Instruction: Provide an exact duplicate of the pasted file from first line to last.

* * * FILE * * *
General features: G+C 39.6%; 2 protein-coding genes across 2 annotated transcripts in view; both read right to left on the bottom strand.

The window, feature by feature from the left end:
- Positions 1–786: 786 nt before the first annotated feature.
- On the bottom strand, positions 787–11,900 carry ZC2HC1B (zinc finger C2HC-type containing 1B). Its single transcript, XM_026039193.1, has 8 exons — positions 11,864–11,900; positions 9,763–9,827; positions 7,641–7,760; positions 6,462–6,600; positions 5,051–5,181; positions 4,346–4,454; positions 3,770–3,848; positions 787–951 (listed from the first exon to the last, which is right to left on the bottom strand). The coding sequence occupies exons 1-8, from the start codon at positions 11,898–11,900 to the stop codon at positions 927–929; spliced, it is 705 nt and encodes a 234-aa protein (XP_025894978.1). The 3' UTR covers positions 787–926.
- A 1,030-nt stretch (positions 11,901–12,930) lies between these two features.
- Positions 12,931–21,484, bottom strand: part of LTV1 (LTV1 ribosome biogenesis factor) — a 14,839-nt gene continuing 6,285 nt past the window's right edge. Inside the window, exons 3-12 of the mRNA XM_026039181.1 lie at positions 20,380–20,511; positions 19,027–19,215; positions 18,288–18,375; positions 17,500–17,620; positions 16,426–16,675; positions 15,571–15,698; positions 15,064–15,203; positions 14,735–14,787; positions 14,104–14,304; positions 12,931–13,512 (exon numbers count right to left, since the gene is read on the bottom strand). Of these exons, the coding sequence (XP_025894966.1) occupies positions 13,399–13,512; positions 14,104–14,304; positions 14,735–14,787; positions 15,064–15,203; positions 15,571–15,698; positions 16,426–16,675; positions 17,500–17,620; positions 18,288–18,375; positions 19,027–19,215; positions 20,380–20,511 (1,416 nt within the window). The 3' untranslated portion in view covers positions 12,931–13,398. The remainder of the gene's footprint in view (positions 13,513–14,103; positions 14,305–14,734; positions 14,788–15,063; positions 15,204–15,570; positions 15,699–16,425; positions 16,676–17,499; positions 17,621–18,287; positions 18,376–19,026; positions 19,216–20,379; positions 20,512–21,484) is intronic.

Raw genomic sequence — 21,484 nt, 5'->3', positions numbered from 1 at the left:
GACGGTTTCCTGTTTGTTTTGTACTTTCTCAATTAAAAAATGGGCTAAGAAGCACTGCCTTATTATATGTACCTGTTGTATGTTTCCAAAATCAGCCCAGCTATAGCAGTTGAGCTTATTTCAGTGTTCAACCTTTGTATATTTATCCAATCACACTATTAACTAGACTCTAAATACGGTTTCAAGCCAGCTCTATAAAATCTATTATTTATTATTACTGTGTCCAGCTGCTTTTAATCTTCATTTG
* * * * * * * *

General features: G+C 39.6%; 2 protein-coding genes across 2 annotated transcripts in view; both read right to left on the bottom strand.

The window, feature by feature from the left end:
- Positions 1–786: 786 nt before the first annotated feature.
- On the bottom strand, positions 787–11,900 carry ZC2HC1B (zinc finger C2HC-type containing 1B). Its single transcript, XM_026039193.1, has 8 exons — positions 11,864–11,900; positions 9,763–9,827; positions 7,641–7,760; positions 6,462–6,600; positions 5,051–5,181; positions 4,346–4,454; positions 3,770–3,848; positions 787–951 (listed from the first exon to the last, which is right to left on the bottom strand). The coding sequence occupies exons 1-8, from the start codon at positions 11,898–11,900 to the stop codon at positions 927–929; spliced, it is 705 nt and encodes a 234-aa protein (XP_025894978.1). The 3' UTR covers positions 787–926.
- A 1,030-nt stretch (positions 11,901–12,930) lies between these two features.
- Positions 12,931–21,484, bottom strand: part of LTV1 (LTV1 ribosome biogenesis factor) — a 14,839-nt gene continuing 6,285 nt past the window's right edge. Inside the window, exons 3-12 of the mRNA XM_026039181.1 lie at positions 20,380–20,511; positions 19,027–19,215; positions 18,288–18,375; positions 17,500–17,620; positions 16,426–16,675; positions 15,571–15,698; positions 15,064–15,203; positions 14,735–14,787; positions 14,104–14,304; positions 12,931–13,512 (exon numbers count right to left, since the gene is read on the bottom strand). Of these exons, the coding sequence (XP_025894966.1) occupies positions 13,399–13,512; positions 14,104–14,304; positions 14,735–14,787; positions 15,064–15,203; positions 15,571–15,698; positions 16,426–16,675; positions 17,500–17,620; positions 18,288–18,375; positions 19,027–19,215; positions 20,380–20,511 (1,416 nt within the window). The 3' untranslated portion in view covers positions 12,931–13,398. The remainder of the gene's footprint in view (positions 13,513–14,103; positions 14,305–14,734; positions 14,788–15,063; positions 15,204–15,570; positions 15,699–16,425; positions 16,676–17,499; positions 17,621–18,287; positions 18,376–19,026; positions 19,216–20,379; positions 20,512–21,484) is intronic.

Raw genomic sequence — 21,484 nt, 5'->3', positions numbered from 1 at the left:
GACGGTTTCCTGTTTGTTTTGTACTTTCTCAATTAAAAAATGGGCTAAGAAGCACTGCCTTATTATATGTACCTGTTGTATGTTTCCAAAATCAGCCCAGCTATAGCAGTTGAGCTTATTTCAGTGTTCAACCTTTGTATATTTATCCAATCACACTATTAACTAGACTCTAAATACGGTTTCAAGCCAGCTCTATAAAATCTATTATTTATTATTACTGTGTCCAGCTGCTTTTAATCTTCATTTG